WASHINGTON — Putting forth our best effort in school doesn’t just make us brighter, it can also make us physically healthier. New research shows that teens who have strong relationships with their teachers have better health in adulthood.
Previous research concludes that poor social relationships can lead to chronic stress. This, of course, can raise a person’s risk of both mental and physical health problems over their lifespan. Most studies on teens, however, revolve around their relationships with peers, not their teachers.
“This research suggests that improving students’ relationships with teachers could have important, positive and long-lasting effects beyond just academic success,” says study co-author Jinho Kim in a statement to the American Psychological Association. “It could also have important health implications in the long run.”
Kim is an assistant professor in the Department of Health Policy and Management at Korea University. For their research, Kim’s team collected data on nearly 20,000 American students tracked from seventh grade through early adulthood. The study included 3,400 pairs of siblings.
Participants were asked questions including, “How often have you had trouble getting along with other students?” and “How much do you agree that teachers care about you?” During follow-ups as adults, they were surveyed on their mental health and provide measurements of physical health, such as blood pressure and BMI.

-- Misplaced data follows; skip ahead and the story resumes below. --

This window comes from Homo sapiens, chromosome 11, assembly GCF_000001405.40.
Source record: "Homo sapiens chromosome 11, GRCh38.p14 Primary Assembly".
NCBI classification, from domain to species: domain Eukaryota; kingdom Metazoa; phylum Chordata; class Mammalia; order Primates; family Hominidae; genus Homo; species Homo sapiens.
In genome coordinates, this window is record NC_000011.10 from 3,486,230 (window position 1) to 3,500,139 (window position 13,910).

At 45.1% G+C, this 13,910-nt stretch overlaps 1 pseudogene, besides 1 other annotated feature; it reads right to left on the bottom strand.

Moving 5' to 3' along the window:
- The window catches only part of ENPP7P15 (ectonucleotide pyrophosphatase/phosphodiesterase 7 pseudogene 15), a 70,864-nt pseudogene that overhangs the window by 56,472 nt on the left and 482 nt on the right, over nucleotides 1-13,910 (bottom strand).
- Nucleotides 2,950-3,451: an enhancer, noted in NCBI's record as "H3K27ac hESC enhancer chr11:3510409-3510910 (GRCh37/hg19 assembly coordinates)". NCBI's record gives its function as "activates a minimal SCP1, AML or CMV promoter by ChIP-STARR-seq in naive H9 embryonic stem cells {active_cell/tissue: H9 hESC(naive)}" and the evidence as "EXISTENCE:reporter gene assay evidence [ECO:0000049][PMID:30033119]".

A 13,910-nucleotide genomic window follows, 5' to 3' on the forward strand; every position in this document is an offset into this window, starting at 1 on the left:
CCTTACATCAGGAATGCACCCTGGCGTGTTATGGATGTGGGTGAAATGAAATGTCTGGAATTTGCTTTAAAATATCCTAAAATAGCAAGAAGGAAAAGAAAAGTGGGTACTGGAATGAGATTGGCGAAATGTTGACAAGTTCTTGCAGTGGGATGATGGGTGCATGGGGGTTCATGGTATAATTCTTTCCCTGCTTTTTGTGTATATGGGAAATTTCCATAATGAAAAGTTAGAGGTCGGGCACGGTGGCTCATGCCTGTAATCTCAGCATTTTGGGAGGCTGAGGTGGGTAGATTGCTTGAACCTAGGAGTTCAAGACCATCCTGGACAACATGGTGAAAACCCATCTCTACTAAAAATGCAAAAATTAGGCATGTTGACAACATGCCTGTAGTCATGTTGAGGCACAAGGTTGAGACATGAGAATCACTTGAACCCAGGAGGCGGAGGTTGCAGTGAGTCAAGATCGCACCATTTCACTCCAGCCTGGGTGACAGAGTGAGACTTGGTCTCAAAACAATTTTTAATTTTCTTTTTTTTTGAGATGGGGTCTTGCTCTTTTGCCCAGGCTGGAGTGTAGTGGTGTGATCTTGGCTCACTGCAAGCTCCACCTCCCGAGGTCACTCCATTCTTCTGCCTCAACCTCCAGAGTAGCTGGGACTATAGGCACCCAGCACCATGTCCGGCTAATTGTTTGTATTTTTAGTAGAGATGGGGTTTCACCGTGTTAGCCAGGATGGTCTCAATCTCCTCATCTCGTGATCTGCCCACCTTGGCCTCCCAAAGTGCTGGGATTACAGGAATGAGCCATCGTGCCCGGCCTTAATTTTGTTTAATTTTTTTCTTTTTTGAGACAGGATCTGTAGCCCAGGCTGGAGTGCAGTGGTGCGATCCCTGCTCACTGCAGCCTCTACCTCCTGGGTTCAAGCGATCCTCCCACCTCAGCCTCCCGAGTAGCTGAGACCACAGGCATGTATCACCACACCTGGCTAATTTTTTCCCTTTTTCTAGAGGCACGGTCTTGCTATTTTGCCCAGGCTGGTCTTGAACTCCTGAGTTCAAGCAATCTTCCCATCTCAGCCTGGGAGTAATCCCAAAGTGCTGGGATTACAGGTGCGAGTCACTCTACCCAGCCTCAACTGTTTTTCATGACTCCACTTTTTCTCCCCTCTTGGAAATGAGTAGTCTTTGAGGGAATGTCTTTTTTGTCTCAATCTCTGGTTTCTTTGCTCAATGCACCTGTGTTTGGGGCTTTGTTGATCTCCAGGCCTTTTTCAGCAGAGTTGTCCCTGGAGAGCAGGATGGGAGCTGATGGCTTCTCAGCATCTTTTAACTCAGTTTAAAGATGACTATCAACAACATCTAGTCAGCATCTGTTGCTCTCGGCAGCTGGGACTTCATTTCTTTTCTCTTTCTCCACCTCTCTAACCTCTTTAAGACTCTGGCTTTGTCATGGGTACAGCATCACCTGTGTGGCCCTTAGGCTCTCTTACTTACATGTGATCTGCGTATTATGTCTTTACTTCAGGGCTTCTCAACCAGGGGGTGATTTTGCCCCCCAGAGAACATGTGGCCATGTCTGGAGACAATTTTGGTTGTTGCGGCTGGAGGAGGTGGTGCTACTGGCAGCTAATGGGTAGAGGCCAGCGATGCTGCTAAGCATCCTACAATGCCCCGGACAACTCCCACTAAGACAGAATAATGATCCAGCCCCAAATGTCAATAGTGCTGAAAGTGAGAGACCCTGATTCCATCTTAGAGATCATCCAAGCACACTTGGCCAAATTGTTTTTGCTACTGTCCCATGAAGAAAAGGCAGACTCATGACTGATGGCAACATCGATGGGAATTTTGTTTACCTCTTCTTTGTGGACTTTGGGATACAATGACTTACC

Clear connection between students’ and teachers’ relationships on health
Students who had positive relationships with their peers and teachers reported better health in their 20s. But when controlling for family backgrounds using the pairs of siblings, only the link between a student’s connection with teachers and their health in adulthood remained significant.
Kim says the results show teacher relationships are even more important than previously realized. Schools should invest in training teachers on building support with students because it can have such a profound impact.
“This is not something that most teachers receive much training in, but it should be,” adds Kim.
A previous review of educational research analysis of 46 studies found strong teacher-student relationships were associated in both short and long-term improvements in higher student academic engagement, attendance, grades, and fewer disruptive behaviours and suspensions.
Teachers were also found to benefit, with a study in the European Journal of Psychology of Education showing that a teacher’s relationship with students was the best predictor of how much the teacher experienced joy versus anxiety in class.
The study is published in the journal School Psychology.